By on February 18, 2011

The Barcelona Reporter, er, reports that a new law passed by Spain’s parliament

allows dealerships a full refund from manufacturers for unsold cars and, in some cases, to charge carmakers for sales teams’ labour and other related expenses… Car manufacturers will have to repay dealerships for any cars they fail to sell after three months, under the new law.

In the event carmakers’ contracts with distributors expire or are cancelled, they must also pay for layoffs at salesrooms and compensate them for lost custom.

Proponents argue that the law, which was bundled with a number of economic measures, would protect Spain’s 150k dealer jobs which, they argue, exist “at the whim” of manufacturers. Needless to say, the OEMs are not amused, and the association of foreign automakers who build cars in Spain (ANFAC) hints that investments by members like Ford, Nissan and Volkswagen will have to be reconsidered in light of these new rules. And even within Spain, the measure is drawing controversy. Industry minister Miguel Sebastian complains

How will a German, Japonese or French (car manufacturer) understand this law if I do not even understand it myself?

In other “Spain hates cars” news, Auto Motor und Sport reports that the country has also approved a new urban speed limit of 30 km/hour (about 18.6 MPH) in order to reduce pedestrian deaths.

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17 Comments on “Spain Hates The Car Industry...”


  • avatar
    stuki

    Doesn’t the EU allow people to buy cars in any member country without discrimination? If so, what’s wrong with simply allocating inventory to Portuguese and French dealers?
     
    Anyway, this adds yet another reason to doubt whether the extra supposed protection from a bit of random, Somalia style, chaos, is worth the burden of supporting a government.

    • 0 avatar
      SimonAlberta

      Stuki – Are you suggesting manufacturers send cars to other countries in the expectation that people in Spain will travel internationally to go buy them? That really would be an interesting strategy.

    • 0 avatar

      Actually, Stuki is on to something. There is a flourishing trade in Europe with so-called “EU cars”. They are sold by independent dealers. Totally legal, and actually protected by EU rulings. Manufacturers who want to interfere risk multi hundred million Euro fines.  The cars are cheaper because the dealers perform arbitrage between different pricing and tax rates in Europe. Also, these dealers don’t have to comply with often extremely expensive dealer “standards.”
      If they allocate more cars to Portuguese and French dealers, they will find their way to Spain, no travel necessary.
       

    • 0 avatar
      Philosophil

      Do manufacturers honor the warranties if a car is bought from another country? I know here in Canada, many manufacturers will not honor the warrany on a car imported from the U.S. (which I realize is a different situation from the EU, but worth asking nonetheless).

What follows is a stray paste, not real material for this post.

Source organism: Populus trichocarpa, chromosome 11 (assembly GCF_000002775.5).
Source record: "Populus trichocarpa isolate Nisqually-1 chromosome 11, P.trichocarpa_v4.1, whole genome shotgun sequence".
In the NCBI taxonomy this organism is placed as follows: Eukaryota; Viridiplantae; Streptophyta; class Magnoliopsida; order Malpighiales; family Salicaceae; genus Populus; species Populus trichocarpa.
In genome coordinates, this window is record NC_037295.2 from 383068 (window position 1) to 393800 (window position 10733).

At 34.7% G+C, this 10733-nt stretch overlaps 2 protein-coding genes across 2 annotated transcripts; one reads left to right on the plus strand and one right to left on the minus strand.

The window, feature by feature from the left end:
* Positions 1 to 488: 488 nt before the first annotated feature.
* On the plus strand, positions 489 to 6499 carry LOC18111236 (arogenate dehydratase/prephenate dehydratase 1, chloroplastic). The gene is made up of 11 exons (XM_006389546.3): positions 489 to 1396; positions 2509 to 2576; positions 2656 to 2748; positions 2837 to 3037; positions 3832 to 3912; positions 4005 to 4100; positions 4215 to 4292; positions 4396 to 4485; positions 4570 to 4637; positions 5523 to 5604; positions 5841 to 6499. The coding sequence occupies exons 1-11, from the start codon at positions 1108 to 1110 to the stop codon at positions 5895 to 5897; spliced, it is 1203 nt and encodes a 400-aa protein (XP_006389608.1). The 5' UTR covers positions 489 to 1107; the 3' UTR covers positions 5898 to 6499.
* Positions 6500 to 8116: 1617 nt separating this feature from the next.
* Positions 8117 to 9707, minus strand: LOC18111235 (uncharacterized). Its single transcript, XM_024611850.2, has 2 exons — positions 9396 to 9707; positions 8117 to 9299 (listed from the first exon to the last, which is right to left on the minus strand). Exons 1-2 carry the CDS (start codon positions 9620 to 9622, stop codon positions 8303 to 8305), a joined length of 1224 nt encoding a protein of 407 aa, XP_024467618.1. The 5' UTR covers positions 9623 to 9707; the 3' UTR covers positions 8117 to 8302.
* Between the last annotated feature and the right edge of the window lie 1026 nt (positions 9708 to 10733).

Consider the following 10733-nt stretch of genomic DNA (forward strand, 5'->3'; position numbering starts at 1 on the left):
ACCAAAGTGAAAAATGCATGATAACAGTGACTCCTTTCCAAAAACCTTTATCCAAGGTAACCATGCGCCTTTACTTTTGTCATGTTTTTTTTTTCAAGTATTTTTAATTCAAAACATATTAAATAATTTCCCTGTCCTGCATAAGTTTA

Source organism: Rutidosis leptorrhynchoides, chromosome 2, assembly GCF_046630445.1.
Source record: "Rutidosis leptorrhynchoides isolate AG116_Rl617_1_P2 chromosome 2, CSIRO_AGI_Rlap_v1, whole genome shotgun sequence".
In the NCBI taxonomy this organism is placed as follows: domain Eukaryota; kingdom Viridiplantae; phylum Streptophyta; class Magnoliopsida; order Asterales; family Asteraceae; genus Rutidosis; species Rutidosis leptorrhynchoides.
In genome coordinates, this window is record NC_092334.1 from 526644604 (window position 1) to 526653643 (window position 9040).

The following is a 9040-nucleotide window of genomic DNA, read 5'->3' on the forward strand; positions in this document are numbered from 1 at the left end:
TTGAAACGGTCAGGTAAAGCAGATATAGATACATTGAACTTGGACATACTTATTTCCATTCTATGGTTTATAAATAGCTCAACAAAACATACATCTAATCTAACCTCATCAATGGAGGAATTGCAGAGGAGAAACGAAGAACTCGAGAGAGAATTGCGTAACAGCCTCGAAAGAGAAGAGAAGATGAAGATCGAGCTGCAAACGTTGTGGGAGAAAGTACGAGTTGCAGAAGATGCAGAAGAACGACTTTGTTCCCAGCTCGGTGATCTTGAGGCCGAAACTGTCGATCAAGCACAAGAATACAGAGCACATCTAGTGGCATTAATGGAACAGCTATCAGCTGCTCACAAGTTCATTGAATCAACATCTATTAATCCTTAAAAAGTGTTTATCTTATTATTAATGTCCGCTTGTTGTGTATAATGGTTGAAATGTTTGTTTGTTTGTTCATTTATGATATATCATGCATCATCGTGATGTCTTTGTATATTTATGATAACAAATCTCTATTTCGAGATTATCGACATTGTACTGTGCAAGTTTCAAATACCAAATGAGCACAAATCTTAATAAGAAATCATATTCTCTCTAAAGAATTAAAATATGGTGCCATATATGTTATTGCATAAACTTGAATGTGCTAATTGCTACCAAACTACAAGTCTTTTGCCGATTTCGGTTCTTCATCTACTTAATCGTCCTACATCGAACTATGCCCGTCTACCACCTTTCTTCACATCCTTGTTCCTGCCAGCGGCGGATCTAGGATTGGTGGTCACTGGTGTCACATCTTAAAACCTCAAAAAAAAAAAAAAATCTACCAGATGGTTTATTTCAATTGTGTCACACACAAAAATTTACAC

As for the anti-government remark, I’ll pass on the chaos, thank you very much….

    • 0 avatar

      They must. EU rules.
      Their only way to make some money from the EU trade is to sell owners manuals at horrendous prices. Who would order an owner’s manual in French? A French dealer of EU cars.

  • avatar
    cmoibenlepro

    Easy to understand why Spain is on the fringe of economical collapse.

  • avatar
    EEGeek

    ¿Es 1 de abril ya?

  • avatar

    Apparently, they also hate midgets.

  • avatar
    turbobrick

    Okay fine, the manufacturers will just require higher deposits / payment in full for whatever inventory they want to order. Oh, and the prices just went up. Maybe they’ll come up with some kind of non-refundable “processing fee” on top of that.

  • avatar
    CJinSD

    The automakers should plant a bunch of bombs on Spanish trains. The Spanish government will bend to their will so fast it’ll leave a mark.

  • avatar
    OliverTwist

    I had a most interesting observation during my first ever visit to Madrid in 2007. Many of taxicabs are Škoda Octavia and Superb even though Spain has Seat, its own local car manufacturer.
     
    I queried a few of the taxi drivers why they chose Czech-made over Spanish-made cars. Most of them said, “they’re cheaper, more durable, and better equipped than Seat.” I pointed out that Seat and Škoda use the same chassis, motor, equipment, etc. The only difference is cosmetic. That seems to be lost on them…

  • avatar

    Poster member of PIGS.

  • avatar
    THE_DOCTOR

    I did not know that Wesley Mouch was a member of parliament over there.

  • avatar
    vww12

    Well, they do have the Socialist Party as elected governing party over there, and that goes nicely with a well-deserved 20% unemployment rate.
    ¡A vuestra salud!

  • avatar
    Ironghost

    And here I thought the cure for pedestrian deaths was watching where you were going in traffic.

  • avatar
    zeus01

    Equal sharing of misery indeed!

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